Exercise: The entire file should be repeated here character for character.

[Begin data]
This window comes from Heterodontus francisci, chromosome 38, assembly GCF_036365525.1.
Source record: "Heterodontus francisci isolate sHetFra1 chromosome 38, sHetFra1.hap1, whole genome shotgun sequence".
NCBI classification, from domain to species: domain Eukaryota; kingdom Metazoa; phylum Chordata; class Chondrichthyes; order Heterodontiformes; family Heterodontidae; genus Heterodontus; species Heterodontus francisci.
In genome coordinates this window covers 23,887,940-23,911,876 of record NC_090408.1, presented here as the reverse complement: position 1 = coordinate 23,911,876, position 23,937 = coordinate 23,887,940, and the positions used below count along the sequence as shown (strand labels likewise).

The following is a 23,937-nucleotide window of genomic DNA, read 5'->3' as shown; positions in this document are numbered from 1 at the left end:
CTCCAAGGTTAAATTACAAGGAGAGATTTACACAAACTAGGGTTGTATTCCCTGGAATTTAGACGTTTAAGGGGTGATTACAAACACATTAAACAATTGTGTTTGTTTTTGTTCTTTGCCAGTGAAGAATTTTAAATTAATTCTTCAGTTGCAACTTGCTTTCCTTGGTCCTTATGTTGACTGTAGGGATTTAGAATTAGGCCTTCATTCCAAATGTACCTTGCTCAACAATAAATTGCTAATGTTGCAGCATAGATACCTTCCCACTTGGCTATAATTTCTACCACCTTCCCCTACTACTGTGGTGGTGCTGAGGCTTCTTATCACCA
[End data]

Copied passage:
This window comes from Heterodontus francisci, chromosome 38, assembly GCF_036365525.1.
Source record: "Heterodontus francisci isolate sHetFra1 chromosome 38, sHetFra1.hap1, whole genome shotgun sequence".
NCBI classification, from domain to species: domain Eukaryota; kingdom Metazoa; phylum Chordata; class Chondrichthyes; order Heterodontiformes; family Heterodontidae; genus Heterodontus; species Heterodontus francisci.
In genome coordinates this window covers 23,887,940-23,911,876 of record NC_090408.1, presented here as the reverse complement: position 1 = coordinate 23,911,876, position 23,937 = coordinate 23,887,940, and the positions used below count along the sequence as shown (strand labels likewise).

The following is a 23,937-nucleotide window of genomic DNA, read 5'->3' as shown; positions in this document are numbered from 1 at the left end:
CTCCAAGGTTAAATTACAAGGAGAGATTTACACAAACTAGGGTTGTATTCCCTGGAATTTAGACGTTTAAGGGGTGATTACAAACACATTAAACAATTGTGTTTGTTTTTGTTCTTTGCCAGTGAAGAATTTTAAATTAATTCTTCAGTTGCAACTTGCTTTCCTTGGTCCTTATGTTGACTGTAGGGATTTAGAATTAGGCCTTCATTCCAAATGTACCTTGCTCAACAATAAATTGCTAATGTTGCAGCATAGATACCTTCCCACTTGGCTATAATTTCTACCACCTTCCCCTACTACTGTGGTGGTGCTGAGGCTTCTTATCACCA